Why do babies fuss in the evening?
One frequently-heard explanation for baby’s fussiness in the evenings is that milk volume tends to be lower in the evening due to the natural cycling of hormones throughout the day. However, Dr. Peter Hartmann, a breastfeeding researcher, has said that, in the women he has studied, milk volume is not low at this time of day. Even if milk volume is lower in the evening, fat content is typically higher in the evening (particularly if baby is allowed to control this via cue feeding), so the amount of calories that baby is getting should not be significantly different. Milk flow can be slower in the evening, which may be frustrating for some babies.
Doctors often attribute evening fussiness to baby’s immature nervous system (and the fussiness does end as baby gets older, usually by 3–4 months). However, Dr. Katherine Dettwyler (who does research on breastfeeding in traditional societies) states that babies in Mali, West Africa and other traditional societies don’t have colic or late afternoon/ evening fussiness. These babies are carried all day and usually nurse several times each hour.
So perhaps none of these explanations is a complete answer to baby’s evening fussiness. For many babies, the fussy time seems to be characterized by a need to have small quantities of milk at frequent intervals, combined with lots of holding, cuddling, and movement. Babies who are offered as much expressed milk or formula as they will take by bottle [note: this practice will decrease your milk supply!] often behave in exactly the same way in the evenings. Baby takes a small amount and dozes (and fusses), then a little more, and so on. Perhaps babies “remember” mom being very active during her pregnancy at these times, and want to be held, rocked, and nurtured constantly again.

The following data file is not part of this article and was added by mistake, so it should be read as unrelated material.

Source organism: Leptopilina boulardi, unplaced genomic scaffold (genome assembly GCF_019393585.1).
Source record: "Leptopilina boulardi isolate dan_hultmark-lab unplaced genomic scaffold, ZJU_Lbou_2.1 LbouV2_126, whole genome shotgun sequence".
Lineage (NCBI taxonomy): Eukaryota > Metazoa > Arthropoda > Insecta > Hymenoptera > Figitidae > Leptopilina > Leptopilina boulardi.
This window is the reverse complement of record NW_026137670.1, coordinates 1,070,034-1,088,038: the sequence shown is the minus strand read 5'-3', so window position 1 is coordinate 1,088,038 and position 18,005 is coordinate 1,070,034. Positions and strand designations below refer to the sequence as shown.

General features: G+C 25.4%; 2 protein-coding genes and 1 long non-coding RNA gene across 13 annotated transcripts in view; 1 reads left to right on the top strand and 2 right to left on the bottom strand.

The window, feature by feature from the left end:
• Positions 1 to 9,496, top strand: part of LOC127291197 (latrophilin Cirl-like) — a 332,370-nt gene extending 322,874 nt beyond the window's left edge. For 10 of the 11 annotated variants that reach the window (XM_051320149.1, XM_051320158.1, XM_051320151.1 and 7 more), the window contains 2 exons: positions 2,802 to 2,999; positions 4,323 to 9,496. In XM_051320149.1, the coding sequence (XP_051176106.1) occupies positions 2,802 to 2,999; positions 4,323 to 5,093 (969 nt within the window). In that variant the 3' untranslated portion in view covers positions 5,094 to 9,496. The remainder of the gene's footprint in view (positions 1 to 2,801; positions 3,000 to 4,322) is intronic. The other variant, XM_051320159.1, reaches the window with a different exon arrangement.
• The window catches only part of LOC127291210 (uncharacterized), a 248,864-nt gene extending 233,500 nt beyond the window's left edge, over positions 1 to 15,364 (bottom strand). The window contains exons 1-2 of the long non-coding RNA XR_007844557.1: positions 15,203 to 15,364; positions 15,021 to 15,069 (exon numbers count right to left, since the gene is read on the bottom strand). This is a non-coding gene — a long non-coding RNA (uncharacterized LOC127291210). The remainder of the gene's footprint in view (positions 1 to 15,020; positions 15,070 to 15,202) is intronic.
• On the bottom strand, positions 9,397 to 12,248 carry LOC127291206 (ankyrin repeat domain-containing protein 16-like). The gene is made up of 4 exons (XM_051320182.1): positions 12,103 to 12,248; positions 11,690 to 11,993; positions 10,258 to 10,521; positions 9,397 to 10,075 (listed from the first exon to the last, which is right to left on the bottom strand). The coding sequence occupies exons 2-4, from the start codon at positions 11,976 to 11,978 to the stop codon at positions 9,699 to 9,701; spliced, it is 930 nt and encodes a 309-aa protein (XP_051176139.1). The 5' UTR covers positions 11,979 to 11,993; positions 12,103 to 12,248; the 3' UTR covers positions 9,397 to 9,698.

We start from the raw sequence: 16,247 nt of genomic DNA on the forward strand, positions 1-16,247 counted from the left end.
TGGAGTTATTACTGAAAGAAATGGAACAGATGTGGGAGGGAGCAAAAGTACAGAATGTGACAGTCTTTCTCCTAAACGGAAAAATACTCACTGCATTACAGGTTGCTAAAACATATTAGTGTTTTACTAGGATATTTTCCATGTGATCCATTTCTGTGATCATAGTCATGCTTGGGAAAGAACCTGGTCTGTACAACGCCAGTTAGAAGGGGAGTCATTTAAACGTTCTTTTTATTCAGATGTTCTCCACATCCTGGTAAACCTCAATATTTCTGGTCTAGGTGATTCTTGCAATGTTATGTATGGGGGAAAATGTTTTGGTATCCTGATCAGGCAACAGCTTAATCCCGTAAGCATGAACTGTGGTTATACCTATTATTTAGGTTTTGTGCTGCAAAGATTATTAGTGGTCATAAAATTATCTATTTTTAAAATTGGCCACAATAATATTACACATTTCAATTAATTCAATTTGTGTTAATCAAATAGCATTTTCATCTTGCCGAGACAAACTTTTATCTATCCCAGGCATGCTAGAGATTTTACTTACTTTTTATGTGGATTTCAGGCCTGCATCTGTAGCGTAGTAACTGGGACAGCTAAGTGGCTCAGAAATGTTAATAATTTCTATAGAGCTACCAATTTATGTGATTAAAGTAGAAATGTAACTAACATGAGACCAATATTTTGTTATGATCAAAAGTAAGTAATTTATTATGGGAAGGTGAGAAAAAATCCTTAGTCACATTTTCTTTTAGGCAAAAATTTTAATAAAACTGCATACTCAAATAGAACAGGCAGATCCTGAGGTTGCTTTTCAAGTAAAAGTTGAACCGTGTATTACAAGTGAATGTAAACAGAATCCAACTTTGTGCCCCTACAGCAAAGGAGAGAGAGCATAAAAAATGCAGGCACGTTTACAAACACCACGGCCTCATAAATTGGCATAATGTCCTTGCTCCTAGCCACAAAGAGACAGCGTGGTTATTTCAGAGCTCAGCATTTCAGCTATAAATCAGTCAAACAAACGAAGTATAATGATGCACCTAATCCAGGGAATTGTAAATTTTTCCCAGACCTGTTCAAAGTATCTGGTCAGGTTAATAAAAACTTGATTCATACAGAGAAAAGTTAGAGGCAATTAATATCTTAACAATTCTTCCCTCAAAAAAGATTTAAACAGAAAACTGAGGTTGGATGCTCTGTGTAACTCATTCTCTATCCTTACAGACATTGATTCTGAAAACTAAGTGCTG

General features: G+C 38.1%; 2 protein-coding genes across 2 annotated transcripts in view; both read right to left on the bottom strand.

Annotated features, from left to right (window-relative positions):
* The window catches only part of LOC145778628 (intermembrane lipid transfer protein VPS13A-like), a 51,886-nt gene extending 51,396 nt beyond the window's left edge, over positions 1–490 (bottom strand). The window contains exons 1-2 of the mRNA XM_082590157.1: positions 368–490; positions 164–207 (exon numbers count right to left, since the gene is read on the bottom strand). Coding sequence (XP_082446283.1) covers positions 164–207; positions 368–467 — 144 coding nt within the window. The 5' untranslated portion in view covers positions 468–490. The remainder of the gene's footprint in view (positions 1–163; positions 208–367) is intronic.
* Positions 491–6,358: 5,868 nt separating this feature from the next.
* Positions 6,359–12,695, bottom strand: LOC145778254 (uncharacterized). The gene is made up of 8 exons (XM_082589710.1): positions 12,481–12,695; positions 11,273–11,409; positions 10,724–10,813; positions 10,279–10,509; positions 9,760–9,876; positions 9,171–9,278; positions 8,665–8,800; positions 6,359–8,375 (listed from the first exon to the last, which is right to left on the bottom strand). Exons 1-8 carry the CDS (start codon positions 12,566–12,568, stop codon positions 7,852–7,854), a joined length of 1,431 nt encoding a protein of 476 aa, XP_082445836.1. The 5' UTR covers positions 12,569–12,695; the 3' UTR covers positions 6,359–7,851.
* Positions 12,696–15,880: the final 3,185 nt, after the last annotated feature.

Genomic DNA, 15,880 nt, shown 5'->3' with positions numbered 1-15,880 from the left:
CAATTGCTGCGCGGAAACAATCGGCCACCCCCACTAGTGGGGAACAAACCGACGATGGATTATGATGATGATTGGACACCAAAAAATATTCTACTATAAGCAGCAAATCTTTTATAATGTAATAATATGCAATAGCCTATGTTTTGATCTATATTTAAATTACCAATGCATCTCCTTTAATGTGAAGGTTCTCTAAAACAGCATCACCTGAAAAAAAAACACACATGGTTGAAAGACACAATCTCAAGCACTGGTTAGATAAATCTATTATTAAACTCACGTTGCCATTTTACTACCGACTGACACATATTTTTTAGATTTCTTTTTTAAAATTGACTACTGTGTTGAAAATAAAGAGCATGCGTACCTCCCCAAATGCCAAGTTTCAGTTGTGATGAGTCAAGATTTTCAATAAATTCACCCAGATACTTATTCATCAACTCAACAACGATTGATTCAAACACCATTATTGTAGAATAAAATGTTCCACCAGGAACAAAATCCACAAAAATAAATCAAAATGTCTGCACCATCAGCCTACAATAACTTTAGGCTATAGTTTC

Perhaps babies simply need to nurse more often at this time, rather than consume more milk.
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Soothing techniques for the fussy times:
- Wear baby in a sling or baby carrier. This will free one or both hands for other tasks (preparing dinner, caring for other children) while you hold, soothe, and nurse your baby.
- Change of pace. Let dad have some “baby time” while mom takes a shower or simply gets some time to herself to relax and regroup after a long day.
- Go outside. Relax baby (and mom too) with a walk, or just sit and enjoy the outdoors. Try this shortly before baby’s regular fussy time.
- Soothe with sound. Sing, hum, talk, murmur shush, play music, or use ‘white noise.’ Try different types of sound, such as different styles of music and singers with different types of voices.
- Soothe with rhythmic motion. Walk, sway, bounce, dance, swing, or even try a car ride.
- Soothe with touch. Hold or bathe baby or try baby massage.
- Reduce stimulation. Dim lights, reduce noise, swaddle baby.
- Vary nursing positions. Try side-lying, lying on your back to nurse with baby tummy to tummy, etc.
- Nurse in motion (while rocking, swaying, walking, etc.).
- Combine rhythmic motion with soothing sounds.
- Avoid scheduling, especially during the fussy evening hours.
This article appeared in Pathways to Family Wellness magazine, Issue #16.